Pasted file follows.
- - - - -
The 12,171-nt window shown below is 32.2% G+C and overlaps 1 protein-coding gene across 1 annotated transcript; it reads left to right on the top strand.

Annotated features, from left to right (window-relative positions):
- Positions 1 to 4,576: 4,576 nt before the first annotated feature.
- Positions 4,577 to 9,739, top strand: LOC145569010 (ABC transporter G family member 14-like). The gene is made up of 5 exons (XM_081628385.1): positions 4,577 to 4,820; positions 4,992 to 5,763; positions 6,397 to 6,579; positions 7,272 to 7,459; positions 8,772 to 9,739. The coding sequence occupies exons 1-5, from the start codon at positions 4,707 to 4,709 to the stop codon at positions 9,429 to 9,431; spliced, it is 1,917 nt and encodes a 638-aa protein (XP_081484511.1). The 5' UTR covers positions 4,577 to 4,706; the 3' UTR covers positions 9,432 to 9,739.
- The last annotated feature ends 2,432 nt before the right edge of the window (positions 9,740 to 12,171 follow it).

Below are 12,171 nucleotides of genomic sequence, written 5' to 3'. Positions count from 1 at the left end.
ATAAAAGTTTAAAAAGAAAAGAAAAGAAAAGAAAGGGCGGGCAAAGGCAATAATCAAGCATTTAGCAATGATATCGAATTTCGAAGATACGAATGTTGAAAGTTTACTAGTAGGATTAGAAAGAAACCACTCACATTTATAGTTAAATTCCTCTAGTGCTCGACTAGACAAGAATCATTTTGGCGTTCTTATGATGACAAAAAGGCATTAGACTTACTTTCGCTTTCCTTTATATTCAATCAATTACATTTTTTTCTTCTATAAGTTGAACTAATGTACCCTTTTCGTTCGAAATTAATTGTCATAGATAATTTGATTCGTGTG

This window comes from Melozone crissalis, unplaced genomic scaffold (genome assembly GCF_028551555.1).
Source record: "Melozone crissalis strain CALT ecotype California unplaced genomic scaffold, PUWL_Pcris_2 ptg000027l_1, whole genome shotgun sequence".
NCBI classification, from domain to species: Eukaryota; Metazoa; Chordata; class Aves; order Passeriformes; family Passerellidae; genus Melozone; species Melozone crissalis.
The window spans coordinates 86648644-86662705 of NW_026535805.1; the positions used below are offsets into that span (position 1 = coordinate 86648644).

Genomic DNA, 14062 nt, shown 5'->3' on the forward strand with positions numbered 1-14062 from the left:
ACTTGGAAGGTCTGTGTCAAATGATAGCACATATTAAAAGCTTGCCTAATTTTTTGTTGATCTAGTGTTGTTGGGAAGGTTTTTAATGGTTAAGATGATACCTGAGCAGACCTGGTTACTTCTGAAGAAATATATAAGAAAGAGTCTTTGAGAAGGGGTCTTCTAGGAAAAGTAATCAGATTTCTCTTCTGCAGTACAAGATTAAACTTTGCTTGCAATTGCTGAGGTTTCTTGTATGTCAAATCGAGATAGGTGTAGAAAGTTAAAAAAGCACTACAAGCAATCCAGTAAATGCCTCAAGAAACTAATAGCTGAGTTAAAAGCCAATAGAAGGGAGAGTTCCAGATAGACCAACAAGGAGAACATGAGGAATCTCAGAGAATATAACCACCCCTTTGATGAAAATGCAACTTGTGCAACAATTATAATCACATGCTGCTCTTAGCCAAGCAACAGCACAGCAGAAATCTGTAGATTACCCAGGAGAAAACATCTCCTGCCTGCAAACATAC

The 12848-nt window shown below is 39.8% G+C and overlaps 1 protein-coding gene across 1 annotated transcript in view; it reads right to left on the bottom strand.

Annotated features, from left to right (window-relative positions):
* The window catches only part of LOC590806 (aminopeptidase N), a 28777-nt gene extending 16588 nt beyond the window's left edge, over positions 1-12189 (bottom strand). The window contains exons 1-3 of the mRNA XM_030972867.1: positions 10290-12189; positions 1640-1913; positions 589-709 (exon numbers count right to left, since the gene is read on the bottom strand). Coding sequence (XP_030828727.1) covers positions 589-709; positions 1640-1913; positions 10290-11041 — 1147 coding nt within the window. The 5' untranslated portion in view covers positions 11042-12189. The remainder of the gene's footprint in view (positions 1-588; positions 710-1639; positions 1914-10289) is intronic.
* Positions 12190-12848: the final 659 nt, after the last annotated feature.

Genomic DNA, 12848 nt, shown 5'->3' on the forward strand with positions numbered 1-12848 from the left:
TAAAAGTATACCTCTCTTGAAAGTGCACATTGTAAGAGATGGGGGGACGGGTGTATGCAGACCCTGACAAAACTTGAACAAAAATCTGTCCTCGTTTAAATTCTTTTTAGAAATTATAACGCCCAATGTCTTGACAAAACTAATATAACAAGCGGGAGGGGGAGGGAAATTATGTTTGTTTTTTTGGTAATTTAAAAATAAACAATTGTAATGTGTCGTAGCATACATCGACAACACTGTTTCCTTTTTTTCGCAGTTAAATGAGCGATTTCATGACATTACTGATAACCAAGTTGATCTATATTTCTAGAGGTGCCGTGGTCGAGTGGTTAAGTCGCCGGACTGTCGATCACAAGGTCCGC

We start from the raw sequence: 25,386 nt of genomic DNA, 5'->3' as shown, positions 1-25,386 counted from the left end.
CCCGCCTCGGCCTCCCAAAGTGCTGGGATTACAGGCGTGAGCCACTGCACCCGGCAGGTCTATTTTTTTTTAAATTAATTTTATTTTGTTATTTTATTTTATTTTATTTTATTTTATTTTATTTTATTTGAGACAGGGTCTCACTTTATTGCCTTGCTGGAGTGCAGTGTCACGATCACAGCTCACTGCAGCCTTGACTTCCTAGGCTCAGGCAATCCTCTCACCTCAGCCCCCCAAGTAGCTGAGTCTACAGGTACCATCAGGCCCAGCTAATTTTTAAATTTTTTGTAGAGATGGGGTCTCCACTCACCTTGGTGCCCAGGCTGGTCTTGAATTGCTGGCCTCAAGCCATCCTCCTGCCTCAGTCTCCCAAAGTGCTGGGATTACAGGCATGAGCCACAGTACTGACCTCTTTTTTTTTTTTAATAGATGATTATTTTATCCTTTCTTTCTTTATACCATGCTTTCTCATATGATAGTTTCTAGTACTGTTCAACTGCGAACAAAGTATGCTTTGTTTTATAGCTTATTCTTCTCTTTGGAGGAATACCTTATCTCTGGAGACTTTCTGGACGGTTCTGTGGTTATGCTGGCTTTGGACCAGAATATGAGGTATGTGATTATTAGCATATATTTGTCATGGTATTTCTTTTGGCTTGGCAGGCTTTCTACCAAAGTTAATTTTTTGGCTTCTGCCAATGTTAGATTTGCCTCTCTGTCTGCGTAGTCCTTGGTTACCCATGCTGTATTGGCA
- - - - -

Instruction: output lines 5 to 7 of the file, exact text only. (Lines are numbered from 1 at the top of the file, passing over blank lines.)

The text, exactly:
- The last annotated feature ends 2,432 nt before the right edge of the window (positions 9,740 to 12,171 follow it).

Below are 12,171 nucleotides of genomic sequence, written 5' to 3'. Positions count from 1 at the left end.
ATAAAAGTTTAAAAAGAAAAGAAAAGAAAAGAAAGGGCGGGCAAAGGCAATAATCAAGCATTTAGCAATGATATCGAATTTCGAAGATACGAATGTTGAAAGTTTACTAGTAGGATTAGAAAGAAACCACTCACATTTATAGTTAAATTCCTCTAGTGCTCGACTAGACAAGAATCATTTTGGCGTTCTTATGATGACAAAAAGGCATTAGACTTACTTTCGCTTTCCTTTATATTCAATCAATTACATTTTTTTCTTCTATAAGTTGAACTAATGTACCCTTTTCGTTCGAAATTAATTGTCATAGATAATTTGATTCGTGTG